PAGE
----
Posted: June 4, 2018
When Nathaniel Russell constructed his house in 1808, the property contained an enormous three-story Federal mansion, kitchen house, carriage house, work yard, and garden. Russell moved in to the house in the spring of 1808 with his wife and two daughters (aged 19 and 17) and eighteen enslaved men and women. Until recently, the areas inhabited by the enslaved people were used for offices or storage; however, last year we began an intensive study of the kitchen house to learn more about the lives of those living and working in the kitchen, laundry, and living quarters between 1808-1865.
Since very little about the daily lives of the enslaved survives in written record, it is often only through forensic evidence and archaeology that we are able to piece together what life was like. Even microscopic traces of paint can tell us volumes about a room from 200 years ago. Ed Chappell (architectural historian), Susan Buck (paint analyst), and David Hoffman (historic contractor) worked together to carry out forensic investigation in the kitchen building.
We began our study of the kitchen house by assessing the structure, and realized that the upstairs living quarters were drywalled in the early 20th century, and we could hear voids behind it when we tapped along the walls. David used a very small reciprocating saw to cut a hole in the drywall, and we were astounded by what we found underneath: behind the drywall, perfectly encapsulated, was the original plaster walls of the first period slave quarter, complete with original limewash. We were amazed, since features like this don’t often survive 200 years of renovation – but as we removed drywall we realized that practically everything in the room was original to the period of enslavement: plaster, woodwork, paint finishes, window sashes, doors, everything. As the drywall came down the room transformed, and we were looking at the same walls from the early 1800s.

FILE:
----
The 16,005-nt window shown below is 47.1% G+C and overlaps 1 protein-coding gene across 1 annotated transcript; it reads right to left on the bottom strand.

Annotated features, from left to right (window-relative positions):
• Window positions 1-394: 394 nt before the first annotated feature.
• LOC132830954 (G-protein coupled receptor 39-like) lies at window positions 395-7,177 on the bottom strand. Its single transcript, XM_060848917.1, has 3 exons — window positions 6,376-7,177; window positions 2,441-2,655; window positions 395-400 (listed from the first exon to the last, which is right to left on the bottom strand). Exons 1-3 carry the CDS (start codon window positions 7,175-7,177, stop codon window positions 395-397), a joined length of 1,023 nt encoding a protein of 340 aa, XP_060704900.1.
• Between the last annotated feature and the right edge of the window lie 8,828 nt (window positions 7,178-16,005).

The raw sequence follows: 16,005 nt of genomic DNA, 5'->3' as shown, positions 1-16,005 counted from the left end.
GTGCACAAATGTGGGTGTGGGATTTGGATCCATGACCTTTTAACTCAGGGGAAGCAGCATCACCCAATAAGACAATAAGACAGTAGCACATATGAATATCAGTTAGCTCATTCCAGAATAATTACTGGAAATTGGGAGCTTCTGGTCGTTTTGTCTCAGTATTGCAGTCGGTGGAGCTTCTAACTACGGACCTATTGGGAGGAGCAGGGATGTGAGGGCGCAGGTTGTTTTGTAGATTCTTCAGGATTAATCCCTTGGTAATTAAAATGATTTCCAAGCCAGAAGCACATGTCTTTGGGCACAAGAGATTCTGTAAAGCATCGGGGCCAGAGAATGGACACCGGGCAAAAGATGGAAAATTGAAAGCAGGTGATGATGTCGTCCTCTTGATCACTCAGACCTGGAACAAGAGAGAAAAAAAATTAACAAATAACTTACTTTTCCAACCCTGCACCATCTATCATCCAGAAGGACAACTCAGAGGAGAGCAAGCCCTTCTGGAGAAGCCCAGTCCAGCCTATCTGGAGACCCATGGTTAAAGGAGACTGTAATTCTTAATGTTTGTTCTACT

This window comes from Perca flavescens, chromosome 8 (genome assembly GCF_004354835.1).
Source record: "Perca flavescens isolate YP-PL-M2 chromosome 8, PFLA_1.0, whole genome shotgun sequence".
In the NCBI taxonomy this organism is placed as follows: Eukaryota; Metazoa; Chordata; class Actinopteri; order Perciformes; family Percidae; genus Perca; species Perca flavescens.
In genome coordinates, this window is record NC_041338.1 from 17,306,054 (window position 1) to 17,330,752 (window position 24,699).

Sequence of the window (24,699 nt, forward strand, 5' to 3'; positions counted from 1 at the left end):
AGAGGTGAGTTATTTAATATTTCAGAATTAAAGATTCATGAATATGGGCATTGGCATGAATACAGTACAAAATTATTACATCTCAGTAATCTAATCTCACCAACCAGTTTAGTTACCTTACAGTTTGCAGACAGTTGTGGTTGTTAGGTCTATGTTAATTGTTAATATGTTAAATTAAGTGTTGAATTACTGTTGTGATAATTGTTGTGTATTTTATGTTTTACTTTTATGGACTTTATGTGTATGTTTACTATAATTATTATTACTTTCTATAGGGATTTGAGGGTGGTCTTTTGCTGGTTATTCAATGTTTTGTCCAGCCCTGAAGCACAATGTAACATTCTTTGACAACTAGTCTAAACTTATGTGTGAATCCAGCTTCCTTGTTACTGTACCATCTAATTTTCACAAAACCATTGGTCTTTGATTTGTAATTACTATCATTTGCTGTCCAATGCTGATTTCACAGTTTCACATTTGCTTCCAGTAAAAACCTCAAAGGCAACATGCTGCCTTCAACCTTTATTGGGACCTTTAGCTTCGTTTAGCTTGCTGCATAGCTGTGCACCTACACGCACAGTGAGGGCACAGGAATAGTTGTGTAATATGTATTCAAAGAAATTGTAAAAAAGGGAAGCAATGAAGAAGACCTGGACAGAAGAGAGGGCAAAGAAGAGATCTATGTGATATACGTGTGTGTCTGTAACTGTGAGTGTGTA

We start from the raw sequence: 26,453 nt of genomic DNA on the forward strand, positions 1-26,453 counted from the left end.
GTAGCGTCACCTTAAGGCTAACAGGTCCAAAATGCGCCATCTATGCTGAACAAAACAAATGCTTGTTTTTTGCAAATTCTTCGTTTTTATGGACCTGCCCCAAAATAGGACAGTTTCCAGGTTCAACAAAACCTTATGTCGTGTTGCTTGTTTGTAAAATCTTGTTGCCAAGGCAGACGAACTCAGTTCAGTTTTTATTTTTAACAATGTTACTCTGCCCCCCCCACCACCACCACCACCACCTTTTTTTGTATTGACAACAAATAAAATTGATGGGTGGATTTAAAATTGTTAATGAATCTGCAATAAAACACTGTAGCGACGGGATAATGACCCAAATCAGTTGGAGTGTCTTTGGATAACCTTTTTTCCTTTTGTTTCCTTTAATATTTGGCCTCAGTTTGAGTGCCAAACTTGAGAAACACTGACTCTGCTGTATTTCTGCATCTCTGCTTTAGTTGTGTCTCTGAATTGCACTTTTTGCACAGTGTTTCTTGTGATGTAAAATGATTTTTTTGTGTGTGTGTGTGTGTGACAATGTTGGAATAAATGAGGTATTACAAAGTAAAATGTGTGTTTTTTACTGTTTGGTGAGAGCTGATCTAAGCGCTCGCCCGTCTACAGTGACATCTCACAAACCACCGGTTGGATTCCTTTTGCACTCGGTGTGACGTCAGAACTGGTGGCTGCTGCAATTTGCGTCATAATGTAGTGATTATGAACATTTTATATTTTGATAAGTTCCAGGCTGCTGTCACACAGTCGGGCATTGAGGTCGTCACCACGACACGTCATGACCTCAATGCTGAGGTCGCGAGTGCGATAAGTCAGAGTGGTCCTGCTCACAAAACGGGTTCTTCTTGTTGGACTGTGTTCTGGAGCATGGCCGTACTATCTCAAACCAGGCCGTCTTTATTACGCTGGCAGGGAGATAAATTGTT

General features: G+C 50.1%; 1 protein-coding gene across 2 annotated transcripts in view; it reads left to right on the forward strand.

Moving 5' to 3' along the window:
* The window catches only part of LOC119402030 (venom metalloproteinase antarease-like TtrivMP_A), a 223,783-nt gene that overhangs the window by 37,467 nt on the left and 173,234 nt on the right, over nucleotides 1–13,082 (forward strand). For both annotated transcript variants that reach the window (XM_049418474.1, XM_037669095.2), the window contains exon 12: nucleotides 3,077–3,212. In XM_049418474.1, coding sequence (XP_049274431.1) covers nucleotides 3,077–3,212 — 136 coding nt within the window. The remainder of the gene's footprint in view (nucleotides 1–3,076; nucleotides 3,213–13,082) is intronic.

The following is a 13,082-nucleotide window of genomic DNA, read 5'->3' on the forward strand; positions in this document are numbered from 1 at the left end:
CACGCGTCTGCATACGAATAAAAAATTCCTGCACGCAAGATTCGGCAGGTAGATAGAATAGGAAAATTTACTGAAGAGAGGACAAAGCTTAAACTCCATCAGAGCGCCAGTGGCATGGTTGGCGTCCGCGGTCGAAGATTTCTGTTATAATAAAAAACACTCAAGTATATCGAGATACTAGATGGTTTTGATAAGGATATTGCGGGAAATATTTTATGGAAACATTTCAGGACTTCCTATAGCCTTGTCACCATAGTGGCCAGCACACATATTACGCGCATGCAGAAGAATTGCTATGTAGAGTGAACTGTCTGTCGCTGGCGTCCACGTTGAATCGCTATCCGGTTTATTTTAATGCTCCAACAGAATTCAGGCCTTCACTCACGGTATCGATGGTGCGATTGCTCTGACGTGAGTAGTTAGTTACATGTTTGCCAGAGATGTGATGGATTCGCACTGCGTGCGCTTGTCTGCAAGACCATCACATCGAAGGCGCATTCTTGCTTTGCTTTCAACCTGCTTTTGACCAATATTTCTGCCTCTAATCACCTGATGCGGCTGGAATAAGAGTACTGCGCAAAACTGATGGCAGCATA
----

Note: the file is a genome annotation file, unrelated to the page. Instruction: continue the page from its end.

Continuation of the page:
It was an incredibly emotional day, thinking about how everything we could see was built by the enslaved, from the bricks and mortar to the plaster and paint, and these surfaces hadn’t been seen for at least 100 years. This was a living space for enslaved people, and probably the only place in the house they could have a moment of peace, if any. It felt like a sacred place, to say the least.
As we rounded the corner and continued to remove drywall, we discovered TONS of debris packed in between the studs and baseboards. Well, all that debris ended up being the remains of several undisturbed rat’s nests. Before you are grossed out: finding a rat’s nest is like Christmas morning for preservationists. We were literally jumping for joy. Rats tend to gather items from a 50-foot radius and pack it in there. Thankfully, rat urine is a preservative, so even if the nest is hundreds of years old, the things in it tend to stay intact over many years and are like tiny time capsules.
We wasted no time pulling everything out of the walls, carefully packing it, and labelling where it came from. We spent several days painstakingly combing through the debris and removing artifacts. We found buttons, stockings, marbles, straight pins, a portion of a waist coat, a veil from a bonnet, tons of bones from butchered animals (they were likely stealing these from the kitchen one floor down). We found a small lidded paper box containing a cake of makeup.
The most exciting finds, however, were two fragments of paper. One was a miniscule bit of newspaper with the name ‘Cruikshank’ on it – my colleague was quickly able to search the historic newspaper database and match it with the digitized original, which dated to November 1833. It was incredible to know that everything we were looking at was from such an early period. The most intriguing artifact retrieved from the nest was a tiny fragment of a reading primer. This one made us all tear up when we realized what it was. Perhaps someone living above the kitchen at the Russell House got their hands on a reading primer and were possibly learning to read and write? A compelling thought when you consider that reading and writing was illegal for enslaved people in South Carolina at the time.
Work in the kitchen house is still ongoing, and the newly discovered spaces are incorporated into the house tour. Please visit, and watch this space for updates!
Pictured above: Ed Chappell and Susan Buck examine the south wall of the kitchen house.